The Myth of Finding Balance

The Myth of Finding Balance

I usually get a lot of funny looks when I’m out. Maybe it is the four kids or maybe it is the fact that the oldest three are boys, but someone inevitably says, “Boy do you have your hands full!”

And I laugh (though sometimes I want to cry depending on how many times I have told said boys to stop hiding in the store racks… and if I have had to help them become unstuck from their hiding places in the store racks).

But I really don’t like the question, “How do you do it all?”

Because I can’t do it all and I don’t do it all. It feels completely disingenuous of me to try to appear otherwise. I have a bunch of things I’d love to get done like finishing the book I’ve been writing for the past year. It’s intimidating because I don’t have time to finish it. I’m not sure where the time will come from and to find it, it will require sacrifice in some way, shape or form. I can’t have it all.

That is why I think the whole thing “finding balance” is a myth. That’s right. A myth. A repackaged version of “having it all”.

So many people out there lately have told me how they are struggling to find this sort of work/life balance or looking for some happy medium when it comes to responsibilities and what we want. It applies to marriages: who is supposed to do what and balancing out each other’s needs. It applies in friendships, careers, finances, volunteering, and even in taking care of ourselves.

We think if we try hard enough we’ll find some balance and formula for our time that lets us have enough of everything that we want to make us satisfied.

But we can’t. There will never be enough hours in the day.

Maybe the price of chronic illness is too high to consider it having benefits, but I really think I’ve found a silver lining in my fibromyalgia. Everything I do has a cost: if I choose doing too much one day, I pay for it for a few more. It’s a physical reminder of the social and spiritual costs I pay in addition.

We all have to pay some sort of cost: life is a zero sum game since no matter what we do, we only have so much time. If we choose to spend ourselves doing one thing, it automatically pulls from somewhere else.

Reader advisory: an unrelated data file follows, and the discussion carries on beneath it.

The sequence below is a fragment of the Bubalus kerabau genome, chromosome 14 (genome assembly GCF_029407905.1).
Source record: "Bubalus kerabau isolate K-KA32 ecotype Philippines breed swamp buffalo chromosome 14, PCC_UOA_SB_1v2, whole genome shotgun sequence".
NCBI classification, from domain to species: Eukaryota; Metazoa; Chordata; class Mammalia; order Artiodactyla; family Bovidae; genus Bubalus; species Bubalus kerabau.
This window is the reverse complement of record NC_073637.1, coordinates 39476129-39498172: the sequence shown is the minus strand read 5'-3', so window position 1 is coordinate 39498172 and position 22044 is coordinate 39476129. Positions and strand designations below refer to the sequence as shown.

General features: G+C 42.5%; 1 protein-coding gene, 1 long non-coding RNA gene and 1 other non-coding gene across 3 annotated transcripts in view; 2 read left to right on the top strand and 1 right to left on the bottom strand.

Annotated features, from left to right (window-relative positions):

There is so much more to do than we could ever do. It’s frustrating especially if you are a dreamer like me.

We can’t carry the guilt of not being able to do it all. We’re human and we are actually sabotaging ourselves if we try to. Becoming consumed by the urgent means we fail to live in grace. That grace was expensive and I need reminders of this daily myself, especially as I’m trying to keep tabs on my three year old (and hoping that he is still wearing clothes).

As much as it sounds strange, I think I’ve actually come to a place where I am glad everything has a cost. If everything were free, I’d simply take everything and not appreciate it. The cost of serving makes us value the service rendered us. The cost of working, in any forum, makes us treasure the results.

This is why I abhor the work outside the home parent versus stay (or work) at home parent debate. It’s an argument about which is better, but it’s really just semantics. What we are judging is actually one another’s priorities.

When we are so focused on each other’s priorities, we lose sight of God’s priorities which should, in fact, be our priorities. It comes down simply to what has God called us to do and He hasn’t created a one size fits all job description for His followers. He’s created us to be different and do different jobs so, not so obviously since even Paul spells it out in the early church when he discusses the functions of the different parts of the body. Some of us are called to be feet, hands, ears…

Some of us are better are going, being leaders, listening ears, or teachers. It’s all about being the person God’s created us to be and using our gifts for Him.

We need to let go of the rest.

That is the joy of letting go of the world’s standards. We’re never going to be at peace until we intentionally count the cost and find it worth it. We don’t have to have it all. We don’t even want it all.

Pieces of it all don’t really count either.

I know I’ll never feel like I have enough time. I just need to quite beating myself up about it when I’m letting my priorities align with His.

It’s not really balance. It’s counting the cost and following Him, however that may be.

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